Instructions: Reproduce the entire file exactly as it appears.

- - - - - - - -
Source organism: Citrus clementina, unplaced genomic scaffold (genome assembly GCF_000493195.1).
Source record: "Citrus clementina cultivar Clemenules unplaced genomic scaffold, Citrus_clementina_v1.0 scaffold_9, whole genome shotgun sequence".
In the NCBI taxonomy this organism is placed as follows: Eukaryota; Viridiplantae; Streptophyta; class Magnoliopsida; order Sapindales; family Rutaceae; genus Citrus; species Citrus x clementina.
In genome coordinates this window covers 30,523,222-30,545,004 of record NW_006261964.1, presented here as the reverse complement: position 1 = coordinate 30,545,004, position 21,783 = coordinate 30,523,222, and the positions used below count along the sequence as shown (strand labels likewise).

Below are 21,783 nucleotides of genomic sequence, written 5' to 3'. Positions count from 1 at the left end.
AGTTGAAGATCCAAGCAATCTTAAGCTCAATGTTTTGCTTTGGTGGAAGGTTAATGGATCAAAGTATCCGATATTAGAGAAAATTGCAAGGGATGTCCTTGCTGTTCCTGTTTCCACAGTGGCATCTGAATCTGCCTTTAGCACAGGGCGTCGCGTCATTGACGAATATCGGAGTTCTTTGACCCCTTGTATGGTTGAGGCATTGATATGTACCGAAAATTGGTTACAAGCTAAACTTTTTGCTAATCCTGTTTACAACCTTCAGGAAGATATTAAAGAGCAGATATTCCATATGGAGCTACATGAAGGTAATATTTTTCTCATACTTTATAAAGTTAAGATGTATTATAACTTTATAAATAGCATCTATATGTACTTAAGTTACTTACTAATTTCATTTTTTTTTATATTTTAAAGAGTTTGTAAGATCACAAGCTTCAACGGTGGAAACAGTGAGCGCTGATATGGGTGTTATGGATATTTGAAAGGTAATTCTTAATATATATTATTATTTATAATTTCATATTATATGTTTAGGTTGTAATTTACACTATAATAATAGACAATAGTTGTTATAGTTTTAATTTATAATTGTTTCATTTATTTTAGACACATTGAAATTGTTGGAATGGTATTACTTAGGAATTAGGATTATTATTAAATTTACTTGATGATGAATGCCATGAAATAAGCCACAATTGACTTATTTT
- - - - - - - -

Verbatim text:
Source organism: Citrus clementina, unplaced genomic scaffold (genome assembly GCF_000493195.1).
Source record: "Citrus clementina cultivar Clemenules unplaced genomic scaffold, Citrus_clementina_v1.0 scaffold_9, whole genome shotgun sequence".
In the NCBI taxonomy this organism is placed as follows: Eukaryota; Viridiplantae; Streptophyta; class Magnoliopsida; order Sapindales; family Rutaceae; genus Citrus; species Citrus x clementina.
In genome coordinates this window covers 30,523,222-30,545,004 of record NW_006261964.1, presented here as the reverse complement: position 1 = coordinate 30,545,004, position 21,783 = coordinate 30,523,222, and the positions used below count along the sequence as shown (strand labels likewise).

Below are 21,783 nucleotides of genomic sequence, written 5' to 3'. Positions count from 1 at the left end.
AGTTGAAGATCCAAGCAATCTTAAGCTCAATGTTTTGCTTTGGTGGAAGGTTAATGGATCAAAGTATCCGATATTAGAGAAAATTGCAAGGGATGTCCTTGCTGTTCCTGTTTCCACAGTGGCATCTGAATCTGCCTTTAGCACAGGGCGTCGCGTCATTGACGAATATCGGAGTTCTTTGACCCCTTGTATGGTTGAGGCATTGATATGTACCGAAAATTGGTTACAAGCTAAACTTTTTGCTAATCCTGTTTACAACCTTCAGGAAGATATTAAAGAGCAGATATTCCATATGGAGCTACATGAAGGTAATATTTTTCTCATACTTTATAAAGTTAAGATGTATTATAACTTTATAAATAGCATCTATATGTACTTAAGTTACTTACTAATTTCATTTTTTTTTATATTTTAAAGAGTTTGTAAGATCACAAGCTTCAACGGTGGAAACAGTGAGCGCTGATATGGGTGTTATGGATATTTGAAAGGTAATTCTTAATATATATTATTATTTATAATTTCATATTATATGTTTAGGTTGTAATTTACACTATAATAATAGACAATAGTTGTTATAGTTTTAATTTATAATTGTTTCATTTATTTTAGACACATTGAAATTGTTGGAATGGTATTACTTAGGAATTAGGATTATTATTAAATTTACTTGATGATGAATGCCATGAAATAAGCCACAATTGACTTATTTT